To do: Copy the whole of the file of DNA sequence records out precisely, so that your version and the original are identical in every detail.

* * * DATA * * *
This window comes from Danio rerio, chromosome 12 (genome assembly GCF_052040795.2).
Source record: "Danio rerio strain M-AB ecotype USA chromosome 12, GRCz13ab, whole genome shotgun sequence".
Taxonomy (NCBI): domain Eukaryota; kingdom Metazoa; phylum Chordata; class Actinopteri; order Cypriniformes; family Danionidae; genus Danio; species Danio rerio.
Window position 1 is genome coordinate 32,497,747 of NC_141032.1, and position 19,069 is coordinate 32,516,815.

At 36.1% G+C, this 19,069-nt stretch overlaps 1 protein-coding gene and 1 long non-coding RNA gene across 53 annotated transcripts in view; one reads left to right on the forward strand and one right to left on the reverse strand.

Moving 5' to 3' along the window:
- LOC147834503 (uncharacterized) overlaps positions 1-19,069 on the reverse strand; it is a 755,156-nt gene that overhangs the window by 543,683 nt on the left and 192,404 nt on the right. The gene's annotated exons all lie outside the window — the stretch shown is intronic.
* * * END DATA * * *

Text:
This window comes from Danio rerio, chromosome 12 (genome assembly GCF_052040795.2).
Source record: "Danio rerio strain M-AB ecotype USA chromosome 12, GRCz13ab, whole genome shotgun sequence".
Taxonomy (NCBI): domain Eukaryota; kingdom Metazoa; phylum Chordata; class Actinopteri; order Cypriniformes; family Danionidae; genus Danio; species Danio rerio.
Window position 1 is genome coordinate 32,497,747 of NC_141032.1, and position 19,069 is coordinate 32,516,815.

At 36.1% G+C, this 19,069-nt stretch overlaps 1 protein-coding gene and 1 long non-coding RNA gene across 53 annotated transcripts in view; one reads left to right on the forward strand and one right to left on the reverse strand.

Moving 5' to 3' along the window:
- LOC147834503 (uncharacterized) overlaps positions 1-19,069 on the reverse strand; it is a 755,156-nt gene that overhangs the window by 543,683 nt on the left and 192,404 nt on the right. The gene's annotated exons all lie outside the window — the stretch shown is intronic.